He continued that into the UEFA Nations League with France, as he grabbed the team by the scruff of the neck in the semi-final and final as they became the first team to win all three major international honours.

In the semi-final at 2-0 down to Belgium, it was he he stepped up in a team of superstars and led by example. A brilliant bit of individual skill created a yard of space before he smashed the ball into the far corner to start the comeback.

Then in the final, in a tight affair between two top quality teams, moments after going 1-0 down it was Benzema again who collected the ball out wide, skipped past a defender and curled a wonder strike into the top corner.

Karim Benzema of France celebrates his team's second goal during the UEFA Nations League Final match between the Spain and France at San Siro Stadium...

It was just another moment of a glorious career but more importantly a glorious year.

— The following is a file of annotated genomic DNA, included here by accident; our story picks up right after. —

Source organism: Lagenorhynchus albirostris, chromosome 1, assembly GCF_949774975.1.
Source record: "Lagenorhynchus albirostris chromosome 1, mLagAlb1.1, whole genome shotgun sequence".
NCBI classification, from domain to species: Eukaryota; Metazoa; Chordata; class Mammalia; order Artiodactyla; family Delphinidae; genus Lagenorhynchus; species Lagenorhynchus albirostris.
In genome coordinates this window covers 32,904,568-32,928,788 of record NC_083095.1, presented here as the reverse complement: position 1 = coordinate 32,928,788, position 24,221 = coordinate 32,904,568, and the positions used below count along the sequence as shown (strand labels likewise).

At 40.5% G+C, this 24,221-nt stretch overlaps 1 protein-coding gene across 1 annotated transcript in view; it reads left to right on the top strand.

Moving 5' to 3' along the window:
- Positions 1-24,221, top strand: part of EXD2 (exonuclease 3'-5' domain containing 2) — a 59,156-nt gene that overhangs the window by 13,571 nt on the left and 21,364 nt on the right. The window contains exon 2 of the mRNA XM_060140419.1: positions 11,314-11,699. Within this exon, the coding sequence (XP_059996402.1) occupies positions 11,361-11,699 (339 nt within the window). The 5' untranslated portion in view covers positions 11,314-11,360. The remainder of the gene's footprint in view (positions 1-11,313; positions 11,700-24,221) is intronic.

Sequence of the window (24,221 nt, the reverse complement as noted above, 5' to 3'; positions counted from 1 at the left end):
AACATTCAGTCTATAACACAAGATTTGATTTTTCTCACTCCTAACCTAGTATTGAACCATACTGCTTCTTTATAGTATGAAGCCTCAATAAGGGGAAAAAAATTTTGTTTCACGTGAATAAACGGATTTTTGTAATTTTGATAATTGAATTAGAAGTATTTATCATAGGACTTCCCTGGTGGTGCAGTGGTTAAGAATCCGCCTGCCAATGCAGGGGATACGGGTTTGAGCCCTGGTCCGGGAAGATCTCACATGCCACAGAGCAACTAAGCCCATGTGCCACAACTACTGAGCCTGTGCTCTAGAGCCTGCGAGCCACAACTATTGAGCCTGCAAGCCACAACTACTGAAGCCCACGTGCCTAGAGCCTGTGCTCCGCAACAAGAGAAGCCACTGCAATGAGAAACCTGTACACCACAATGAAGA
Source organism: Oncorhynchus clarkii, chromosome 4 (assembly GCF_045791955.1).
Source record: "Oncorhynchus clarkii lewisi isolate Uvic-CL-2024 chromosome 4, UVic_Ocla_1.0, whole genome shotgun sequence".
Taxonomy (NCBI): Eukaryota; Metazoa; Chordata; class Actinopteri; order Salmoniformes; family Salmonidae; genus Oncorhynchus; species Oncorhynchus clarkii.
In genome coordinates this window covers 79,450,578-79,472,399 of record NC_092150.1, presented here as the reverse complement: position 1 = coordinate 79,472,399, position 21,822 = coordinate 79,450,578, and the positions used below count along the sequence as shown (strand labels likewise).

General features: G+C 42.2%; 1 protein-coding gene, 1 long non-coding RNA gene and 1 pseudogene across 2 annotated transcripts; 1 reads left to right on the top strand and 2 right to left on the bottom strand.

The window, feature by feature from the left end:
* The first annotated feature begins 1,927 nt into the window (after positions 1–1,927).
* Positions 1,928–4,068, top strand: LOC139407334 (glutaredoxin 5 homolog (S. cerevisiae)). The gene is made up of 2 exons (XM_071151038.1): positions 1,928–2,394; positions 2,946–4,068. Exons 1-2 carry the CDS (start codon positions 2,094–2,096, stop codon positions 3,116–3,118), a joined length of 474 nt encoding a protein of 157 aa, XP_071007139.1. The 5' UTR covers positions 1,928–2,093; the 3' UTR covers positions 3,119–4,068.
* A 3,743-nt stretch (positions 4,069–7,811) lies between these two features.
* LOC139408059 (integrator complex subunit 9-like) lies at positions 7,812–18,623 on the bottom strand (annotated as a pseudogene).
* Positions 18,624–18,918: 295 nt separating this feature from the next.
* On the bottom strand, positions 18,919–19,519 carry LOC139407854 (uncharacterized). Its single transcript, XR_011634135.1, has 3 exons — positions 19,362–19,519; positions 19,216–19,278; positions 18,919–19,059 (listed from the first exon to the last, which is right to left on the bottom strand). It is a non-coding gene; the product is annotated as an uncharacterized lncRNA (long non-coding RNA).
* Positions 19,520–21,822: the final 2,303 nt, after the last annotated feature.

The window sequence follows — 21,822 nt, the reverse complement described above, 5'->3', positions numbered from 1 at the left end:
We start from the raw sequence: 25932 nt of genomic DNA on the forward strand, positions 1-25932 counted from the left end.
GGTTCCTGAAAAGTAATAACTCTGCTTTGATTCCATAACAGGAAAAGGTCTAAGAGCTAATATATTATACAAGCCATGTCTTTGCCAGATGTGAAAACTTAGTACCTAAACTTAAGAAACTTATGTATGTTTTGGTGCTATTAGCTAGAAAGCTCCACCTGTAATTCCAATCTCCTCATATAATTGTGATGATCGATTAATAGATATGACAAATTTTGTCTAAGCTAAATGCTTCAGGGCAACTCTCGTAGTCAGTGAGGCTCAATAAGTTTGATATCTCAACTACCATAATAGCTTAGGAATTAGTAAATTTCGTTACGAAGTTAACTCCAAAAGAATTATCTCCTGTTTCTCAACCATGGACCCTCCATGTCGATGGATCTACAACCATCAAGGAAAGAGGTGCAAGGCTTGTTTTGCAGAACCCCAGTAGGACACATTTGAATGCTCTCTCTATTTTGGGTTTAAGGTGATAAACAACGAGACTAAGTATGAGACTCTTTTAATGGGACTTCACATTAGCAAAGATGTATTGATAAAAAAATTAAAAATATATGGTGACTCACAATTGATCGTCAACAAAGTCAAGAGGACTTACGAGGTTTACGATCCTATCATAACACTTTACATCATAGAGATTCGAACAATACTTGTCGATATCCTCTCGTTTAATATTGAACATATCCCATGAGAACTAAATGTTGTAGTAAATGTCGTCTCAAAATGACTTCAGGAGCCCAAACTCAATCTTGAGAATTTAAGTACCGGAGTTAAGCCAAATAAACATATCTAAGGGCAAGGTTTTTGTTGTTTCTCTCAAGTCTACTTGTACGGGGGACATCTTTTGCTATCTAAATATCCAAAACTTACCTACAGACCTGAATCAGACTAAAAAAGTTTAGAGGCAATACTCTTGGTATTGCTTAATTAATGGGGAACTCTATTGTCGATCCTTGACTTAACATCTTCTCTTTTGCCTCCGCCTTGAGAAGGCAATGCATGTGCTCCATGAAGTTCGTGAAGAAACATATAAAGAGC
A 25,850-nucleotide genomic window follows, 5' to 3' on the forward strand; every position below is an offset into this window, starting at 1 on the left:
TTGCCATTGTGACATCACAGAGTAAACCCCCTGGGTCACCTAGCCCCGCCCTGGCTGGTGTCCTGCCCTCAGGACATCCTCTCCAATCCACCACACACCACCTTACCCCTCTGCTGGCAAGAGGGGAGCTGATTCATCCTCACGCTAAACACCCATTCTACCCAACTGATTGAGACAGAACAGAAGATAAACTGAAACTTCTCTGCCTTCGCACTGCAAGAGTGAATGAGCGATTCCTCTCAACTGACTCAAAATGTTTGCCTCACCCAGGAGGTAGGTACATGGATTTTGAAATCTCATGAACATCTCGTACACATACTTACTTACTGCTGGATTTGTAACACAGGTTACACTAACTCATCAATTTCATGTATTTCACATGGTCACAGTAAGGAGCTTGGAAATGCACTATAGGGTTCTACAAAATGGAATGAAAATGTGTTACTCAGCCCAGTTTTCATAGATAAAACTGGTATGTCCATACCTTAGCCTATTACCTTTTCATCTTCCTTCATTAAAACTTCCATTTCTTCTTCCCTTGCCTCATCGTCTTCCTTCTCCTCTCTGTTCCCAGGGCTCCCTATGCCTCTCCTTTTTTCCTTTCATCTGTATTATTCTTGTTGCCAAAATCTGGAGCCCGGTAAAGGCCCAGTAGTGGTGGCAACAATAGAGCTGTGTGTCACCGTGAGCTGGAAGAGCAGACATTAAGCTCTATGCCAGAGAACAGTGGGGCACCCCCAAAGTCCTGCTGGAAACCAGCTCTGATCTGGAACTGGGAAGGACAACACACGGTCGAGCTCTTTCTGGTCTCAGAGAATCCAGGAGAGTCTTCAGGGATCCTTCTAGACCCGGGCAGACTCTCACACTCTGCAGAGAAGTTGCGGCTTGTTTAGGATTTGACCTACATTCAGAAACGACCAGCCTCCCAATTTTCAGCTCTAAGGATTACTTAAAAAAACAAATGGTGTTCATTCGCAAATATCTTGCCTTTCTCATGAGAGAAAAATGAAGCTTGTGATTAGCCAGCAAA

Don’t talk to me about Lionel Messi. Don’t talk to me about Cristiano Ronaldo. Don’t talk to me about Kylian Mbappe, Neymar, Erling Haaland, Robert Lewandowski or Kevin De Bruyne. Karim Benzema is the best player in the world right now.

Manchester United fans panic as Raphael Varane injured for France

Manchester United defender Raphael Varane has sparked panic among supporters after he was substituted for France with an injury.

Varane started in the centre of a back three for the reigning World champions in their UEFA Nations League final against Spain. But after 41 minutes a ball was played over the top and replays showed the 28-year-old grimace with pain.

The former Real Madrid man went down with the ball out of play and after a short period of treatment from the medical staff was immediately substituted, with Bayern Munich defender Dayot Upamecano replacing him.

While the injury wasn’t clear and there was no coming together with another player, Varane was then shown on the bench by Sky cameras with an ice pack strapped to his right thigh.